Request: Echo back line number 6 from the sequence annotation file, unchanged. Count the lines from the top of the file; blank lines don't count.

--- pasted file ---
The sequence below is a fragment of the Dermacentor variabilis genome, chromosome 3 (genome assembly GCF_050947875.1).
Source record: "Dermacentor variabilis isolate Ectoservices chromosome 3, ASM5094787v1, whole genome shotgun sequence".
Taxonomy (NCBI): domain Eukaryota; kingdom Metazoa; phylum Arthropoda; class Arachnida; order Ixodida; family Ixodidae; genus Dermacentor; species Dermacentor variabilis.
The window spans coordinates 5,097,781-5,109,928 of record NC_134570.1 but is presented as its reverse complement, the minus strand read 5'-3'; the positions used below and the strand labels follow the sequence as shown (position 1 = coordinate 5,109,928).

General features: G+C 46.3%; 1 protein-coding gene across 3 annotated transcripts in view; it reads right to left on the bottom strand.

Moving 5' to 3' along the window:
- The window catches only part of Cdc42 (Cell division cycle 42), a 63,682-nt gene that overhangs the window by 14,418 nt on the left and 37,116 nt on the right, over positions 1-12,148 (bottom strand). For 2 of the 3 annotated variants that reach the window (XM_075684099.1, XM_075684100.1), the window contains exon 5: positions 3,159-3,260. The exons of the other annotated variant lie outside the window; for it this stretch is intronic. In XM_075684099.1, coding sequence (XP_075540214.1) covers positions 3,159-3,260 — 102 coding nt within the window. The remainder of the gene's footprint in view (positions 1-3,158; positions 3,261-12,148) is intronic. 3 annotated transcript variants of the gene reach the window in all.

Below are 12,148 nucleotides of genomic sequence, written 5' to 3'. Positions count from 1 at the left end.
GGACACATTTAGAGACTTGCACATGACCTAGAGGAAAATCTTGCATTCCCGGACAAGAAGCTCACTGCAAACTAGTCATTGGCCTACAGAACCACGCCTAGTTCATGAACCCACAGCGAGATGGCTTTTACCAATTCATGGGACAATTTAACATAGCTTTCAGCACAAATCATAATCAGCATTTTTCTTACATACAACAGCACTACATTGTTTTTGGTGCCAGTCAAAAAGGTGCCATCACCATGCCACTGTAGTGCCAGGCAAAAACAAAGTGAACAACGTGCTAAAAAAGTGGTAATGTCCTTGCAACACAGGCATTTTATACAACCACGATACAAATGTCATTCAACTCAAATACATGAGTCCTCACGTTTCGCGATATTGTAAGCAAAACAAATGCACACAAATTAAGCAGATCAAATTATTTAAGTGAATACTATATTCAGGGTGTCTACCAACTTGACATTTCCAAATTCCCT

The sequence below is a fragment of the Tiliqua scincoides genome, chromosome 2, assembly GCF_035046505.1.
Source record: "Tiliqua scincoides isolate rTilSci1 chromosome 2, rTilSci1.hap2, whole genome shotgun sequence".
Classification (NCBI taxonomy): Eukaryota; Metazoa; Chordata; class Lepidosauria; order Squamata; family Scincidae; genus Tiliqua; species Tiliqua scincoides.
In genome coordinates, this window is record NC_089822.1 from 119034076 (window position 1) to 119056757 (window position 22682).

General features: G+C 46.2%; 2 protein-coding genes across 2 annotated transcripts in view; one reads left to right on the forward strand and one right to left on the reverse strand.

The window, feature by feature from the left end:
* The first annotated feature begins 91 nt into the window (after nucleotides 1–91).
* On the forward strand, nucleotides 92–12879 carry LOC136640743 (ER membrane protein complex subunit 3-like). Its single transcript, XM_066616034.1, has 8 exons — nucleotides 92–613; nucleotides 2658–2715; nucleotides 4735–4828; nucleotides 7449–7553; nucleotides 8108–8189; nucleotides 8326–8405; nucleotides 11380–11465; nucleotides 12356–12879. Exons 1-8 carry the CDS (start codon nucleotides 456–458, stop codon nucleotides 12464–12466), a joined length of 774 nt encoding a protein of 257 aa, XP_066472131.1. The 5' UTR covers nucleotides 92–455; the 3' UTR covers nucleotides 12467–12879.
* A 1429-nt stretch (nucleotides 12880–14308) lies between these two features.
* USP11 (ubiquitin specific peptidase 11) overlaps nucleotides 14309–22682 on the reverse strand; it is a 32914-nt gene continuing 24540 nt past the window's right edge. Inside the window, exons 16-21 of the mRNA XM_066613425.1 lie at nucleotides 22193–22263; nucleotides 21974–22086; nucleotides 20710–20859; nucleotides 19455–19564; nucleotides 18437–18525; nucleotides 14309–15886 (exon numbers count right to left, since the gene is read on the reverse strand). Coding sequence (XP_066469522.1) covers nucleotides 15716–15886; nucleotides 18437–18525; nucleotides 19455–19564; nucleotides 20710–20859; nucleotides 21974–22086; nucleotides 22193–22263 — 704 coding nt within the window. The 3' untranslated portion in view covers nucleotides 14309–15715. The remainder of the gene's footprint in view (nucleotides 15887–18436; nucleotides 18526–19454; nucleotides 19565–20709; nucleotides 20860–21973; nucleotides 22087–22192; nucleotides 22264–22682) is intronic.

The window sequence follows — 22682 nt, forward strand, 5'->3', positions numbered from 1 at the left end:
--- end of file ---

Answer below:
Moving 5' to 3' along the window: